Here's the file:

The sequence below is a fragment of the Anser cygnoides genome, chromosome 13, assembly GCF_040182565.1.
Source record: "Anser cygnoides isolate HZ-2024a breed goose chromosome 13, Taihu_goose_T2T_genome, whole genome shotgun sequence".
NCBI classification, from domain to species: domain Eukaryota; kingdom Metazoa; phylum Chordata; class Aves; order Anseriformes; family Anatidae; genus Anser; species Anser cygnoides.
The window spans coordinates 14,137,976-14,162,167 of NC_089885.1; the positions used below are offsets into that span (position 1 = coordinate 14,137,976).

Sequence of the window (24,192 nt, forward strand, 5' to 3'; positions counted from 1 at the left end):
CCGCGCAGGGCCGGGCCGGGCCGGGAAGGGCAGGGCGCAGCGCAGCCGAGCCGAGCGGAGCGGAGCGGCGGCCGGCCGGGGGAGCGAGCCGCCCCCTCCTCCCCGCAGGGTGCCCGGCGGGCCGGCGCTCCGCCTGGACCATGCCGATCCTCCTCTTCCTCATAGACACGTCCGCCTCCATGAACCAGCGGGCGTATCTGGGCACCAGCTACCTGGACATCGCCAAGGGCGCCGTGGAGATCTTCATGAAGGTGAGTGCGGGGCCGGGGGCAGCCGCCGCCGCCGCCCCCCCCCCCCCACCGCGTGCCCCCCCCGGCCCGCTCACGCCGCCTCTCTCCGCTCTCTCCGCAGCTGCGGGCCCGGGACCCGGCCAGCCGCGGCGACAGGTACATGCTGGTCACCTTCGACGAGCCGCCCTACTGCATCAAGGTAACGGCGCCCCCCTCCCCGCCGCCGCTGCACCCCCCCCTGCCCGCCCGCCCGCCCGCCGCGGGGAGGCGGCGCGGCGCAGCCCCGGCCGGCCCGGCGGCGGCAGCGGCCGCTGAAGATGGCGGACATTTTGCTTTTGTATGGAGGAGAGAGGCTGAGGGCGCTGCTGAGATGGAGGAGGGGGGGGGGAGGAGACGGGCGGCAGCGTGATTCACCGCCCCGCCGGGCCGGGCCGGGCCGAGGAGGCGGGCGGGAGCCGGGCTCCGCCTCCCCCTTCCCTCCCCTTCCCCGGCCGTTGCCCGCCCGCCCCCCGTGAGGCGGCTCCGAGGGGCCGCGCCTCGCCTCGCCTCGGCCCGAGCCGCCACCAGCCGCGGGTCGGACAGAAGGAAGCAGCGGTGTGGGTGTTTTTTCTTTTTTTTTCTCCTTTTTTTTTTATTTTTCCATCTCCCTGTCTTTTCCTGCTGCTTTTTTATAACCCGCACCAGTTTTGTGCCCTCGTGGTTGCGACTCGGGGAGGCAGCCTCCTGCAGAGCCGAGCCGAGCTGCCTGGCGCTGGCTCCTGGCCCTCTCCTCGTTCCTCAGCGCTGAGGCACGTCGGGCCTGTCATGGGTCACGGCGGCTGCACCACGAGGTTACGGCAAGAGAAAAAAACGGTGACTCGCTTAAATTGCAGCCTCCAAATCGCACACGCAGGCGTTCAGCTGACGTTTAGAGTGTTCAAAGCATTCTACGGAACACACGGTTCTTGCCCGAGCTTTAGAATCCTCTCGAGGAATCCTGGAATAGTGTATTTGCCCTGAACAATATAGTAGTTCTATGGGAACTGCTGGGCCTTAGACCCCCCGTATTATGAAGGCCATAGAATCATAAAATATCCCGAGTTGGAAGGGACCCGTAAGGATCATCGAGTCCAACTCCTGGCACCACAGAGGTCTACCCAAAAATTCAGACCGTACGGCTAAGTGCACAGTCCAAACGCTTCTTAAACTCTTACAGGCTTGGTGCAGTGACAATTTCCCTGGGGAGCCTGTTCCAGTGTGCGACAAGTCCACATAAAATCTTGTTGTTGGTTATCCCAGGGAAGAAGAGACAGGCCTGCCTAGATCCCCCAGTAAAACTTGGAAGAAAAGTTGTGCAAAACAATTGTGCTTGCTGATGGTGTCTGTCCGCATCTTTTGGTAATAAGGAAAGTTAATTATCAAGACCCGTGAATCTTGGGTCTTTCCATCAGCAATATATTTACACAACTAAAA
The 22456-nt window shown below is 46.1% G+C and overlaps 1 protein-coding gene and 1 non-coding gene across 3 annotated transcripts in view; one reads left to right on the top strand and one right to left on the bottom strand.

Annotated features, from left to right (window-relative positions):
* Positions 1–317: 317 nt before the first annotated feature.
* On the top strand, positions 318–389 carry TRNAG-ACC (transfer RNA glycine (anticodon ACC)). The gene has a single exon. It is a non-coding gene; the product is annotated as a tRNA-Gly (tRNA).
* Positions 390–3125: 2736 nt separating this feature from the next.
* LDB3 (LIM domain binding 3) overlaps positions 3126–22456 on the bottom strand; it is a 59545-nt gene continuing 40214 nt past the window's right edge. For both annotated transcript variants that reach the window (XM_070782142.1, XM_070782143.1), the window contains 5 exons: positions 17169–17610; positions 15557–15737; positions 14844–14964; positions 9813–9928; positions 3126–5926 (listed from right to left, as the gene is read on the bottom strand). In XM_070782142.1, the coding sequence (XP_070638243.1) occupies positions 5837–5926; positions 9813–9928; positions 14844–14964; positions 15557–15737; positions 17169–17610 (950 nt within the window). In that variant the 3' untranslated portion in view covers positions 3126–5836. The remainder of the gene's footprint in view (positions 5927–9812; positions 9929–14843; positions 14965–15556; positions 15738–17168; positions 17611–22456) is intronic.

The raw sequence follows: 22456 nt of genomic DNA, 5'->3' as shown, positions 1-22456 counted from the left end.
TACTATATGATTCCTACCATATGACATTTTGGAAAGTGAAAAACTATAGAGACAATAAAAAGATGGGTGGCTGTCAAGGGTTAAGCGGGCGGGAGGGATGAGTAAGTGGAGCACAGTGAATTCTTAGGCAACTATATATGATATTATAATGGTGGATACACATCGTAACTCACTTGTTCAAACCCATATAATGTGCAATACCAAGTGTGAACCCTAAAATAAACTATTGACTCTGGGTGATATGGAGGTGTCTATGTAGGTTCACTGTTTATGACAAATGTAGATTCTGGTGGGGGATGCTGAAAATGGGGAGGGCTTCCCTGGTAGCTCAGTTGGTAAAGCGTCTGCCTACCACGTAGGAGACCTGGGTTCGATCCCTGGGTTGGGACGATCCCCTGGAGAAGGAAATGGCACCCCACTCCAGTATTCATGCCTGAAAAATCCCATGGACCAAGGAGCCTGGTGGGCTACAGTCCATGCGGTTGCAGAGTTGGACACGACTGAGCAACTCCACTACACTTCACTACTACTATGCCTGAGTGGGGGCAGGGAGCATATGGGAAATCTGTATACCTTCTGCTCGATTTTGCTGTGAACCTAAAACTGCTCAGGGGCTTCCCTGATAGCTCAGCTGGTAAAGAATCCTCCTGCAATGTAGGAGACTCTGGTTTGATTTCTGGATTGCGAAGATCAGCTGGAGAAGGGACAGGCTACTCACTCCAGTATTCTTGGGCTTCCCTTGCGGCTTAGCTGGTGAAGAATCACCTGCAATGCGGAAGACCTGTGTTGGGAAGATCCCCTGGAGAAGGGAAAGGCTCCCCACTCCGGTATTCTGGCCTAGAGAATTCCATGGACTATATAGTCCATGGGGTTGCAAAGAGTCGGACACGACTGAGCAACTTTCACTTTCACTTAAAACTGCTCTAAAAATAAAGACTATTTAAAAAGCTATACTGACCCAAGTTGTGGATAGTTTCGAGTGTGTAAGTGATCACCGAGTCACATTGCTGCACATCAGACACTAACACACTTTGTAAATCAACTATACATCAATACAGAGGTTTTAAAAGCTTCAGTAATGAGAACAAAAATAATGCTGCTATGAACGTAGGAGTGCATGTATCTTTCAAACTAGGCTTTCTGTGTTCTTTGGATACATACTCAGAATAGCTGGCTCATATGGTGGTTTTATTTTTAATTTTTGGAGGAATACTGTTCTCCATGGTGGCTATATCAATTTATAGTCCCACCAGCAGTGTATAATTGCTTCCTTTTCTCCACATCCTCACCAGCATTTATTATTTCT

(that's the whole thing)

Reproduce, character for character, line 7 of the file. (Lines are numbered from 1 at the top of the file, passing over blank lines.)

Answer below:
The 22456-nt window shown below is 46.1% G+C and overlaps 1 protein-coding gene and 1 non-coding gene across 3 annotated transcripts in view; one reads left to right on the top strand and one right to left on the bottom strand.